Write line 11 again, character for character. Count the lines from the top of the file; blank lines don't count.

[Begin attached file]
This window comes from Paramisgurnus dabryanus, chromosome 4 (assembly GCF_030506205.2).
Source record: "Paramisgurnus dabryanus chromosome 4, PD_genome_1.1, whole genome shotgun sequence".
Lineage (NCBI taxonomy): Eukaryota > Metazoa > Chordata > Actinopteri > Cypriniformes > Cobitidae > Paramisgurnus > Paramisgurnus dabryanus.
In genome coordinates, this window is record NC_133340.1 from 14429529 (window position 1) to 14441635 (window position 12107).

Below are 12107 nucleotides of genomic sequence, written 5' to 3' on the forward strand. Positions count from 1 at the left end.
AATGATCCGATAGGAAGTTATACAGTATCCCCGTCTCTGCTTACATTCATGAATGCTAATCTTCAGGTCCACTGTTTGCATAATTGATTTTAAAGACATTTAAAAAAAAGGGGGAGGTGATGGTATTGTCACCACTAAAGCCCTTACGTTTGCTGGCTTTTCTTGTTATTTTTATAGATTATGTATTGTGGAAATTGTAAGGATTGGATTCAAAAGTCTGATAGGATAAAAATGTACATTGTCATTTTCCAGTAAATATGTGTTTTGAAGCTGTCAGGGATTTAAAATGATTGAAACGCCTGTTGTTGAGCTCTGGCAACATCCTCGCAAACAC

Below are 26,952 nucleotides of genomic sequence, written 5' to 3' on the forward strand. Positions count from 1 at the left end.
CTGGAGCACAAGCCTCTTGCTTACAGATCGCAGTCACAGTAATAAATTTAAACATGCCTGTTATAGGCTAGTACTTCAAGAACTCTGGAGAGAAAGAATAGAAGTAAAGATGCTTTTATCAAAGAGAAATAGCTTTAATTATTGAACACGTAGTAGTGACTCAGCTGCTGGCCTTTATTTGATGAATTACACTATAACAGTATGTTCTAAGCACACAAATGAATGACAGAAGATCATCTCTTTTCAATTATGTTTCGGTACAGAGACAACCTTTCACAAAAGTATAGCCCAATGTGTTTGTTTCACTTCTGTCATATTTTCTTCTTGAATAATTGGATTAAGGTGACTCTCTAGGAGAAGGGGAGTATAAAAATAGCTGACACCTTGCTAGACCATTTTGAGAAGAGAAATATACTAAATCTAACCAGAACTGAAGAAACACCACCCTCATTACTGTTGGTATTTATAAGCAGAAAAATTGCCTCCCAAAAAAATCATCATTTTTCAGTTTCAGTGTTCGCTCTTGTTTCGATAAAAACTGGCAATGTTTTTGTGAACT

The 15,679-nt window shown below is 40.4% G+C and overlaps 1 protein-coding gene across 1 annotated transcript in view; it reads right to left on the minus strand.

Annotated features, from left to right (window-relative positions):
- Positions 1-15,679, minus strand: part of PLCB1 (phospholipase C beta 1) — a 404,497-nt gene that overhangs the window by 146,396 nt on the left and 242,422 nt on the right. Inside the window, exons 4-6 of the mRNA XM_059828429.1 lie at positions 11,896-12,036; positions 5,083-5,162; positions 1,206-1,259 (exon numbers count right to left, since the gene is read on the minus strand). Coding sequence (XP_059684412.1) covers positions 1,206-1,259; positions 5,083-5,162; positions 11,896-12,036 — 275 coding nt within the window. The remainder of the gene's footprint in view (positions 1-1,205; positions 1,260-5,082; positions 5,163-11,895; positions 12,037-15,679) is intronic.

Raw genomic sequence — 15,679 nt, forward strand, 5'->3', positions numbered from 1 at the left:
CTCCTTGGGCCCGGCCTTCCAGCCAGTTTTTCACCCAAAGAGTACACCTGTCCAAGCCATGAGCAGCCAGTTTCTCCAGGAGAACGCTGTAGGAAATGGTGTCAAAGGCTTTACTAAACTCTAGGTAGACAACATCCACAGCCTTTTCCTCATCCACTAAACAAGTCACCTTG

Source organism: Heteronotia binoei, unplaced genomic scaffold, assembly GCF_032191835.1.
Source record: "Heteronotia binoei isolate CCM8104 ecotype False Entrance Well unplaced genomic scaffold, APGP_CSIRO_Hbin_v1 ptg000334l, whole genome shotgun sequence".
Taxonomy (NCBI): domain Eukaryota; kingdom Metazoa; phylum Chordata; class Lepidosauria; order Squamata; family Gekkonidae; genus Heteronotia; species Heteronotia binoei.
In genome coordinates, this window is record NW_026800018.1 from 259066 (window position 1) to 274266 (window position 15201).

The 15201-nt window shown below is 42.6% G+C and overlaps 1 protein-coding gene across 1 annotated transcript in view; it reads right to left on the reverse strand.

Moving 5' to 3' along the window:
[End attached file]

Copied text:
- Positions 1-15,679, minus strand: part of PLCB1 (phospholipase C beta 1) — a 404,497-nt gene that overhangs the window by 146,396 nt on the left and 242,422 nt on the right. Inside the window, exons 4-6 of the mRNA XM_059828429.1 lie at positions 11,896-12,036; positions 5,083-5,162; positions 1,206-1,259 (exon numbers count right to left, since the gene is read on the minus strand). Coding sequence (XP_059684412.1) covers positions 1,206-1,259; positions 5,083-5,162; positions 11,896-12,036 — 275 coding nt within the window. The remainder of the gene's footprint in view (positions 1-1,205; positions 1,260-5,082; positions 5,163-11,895; positions 12,037-15,679) is intronic.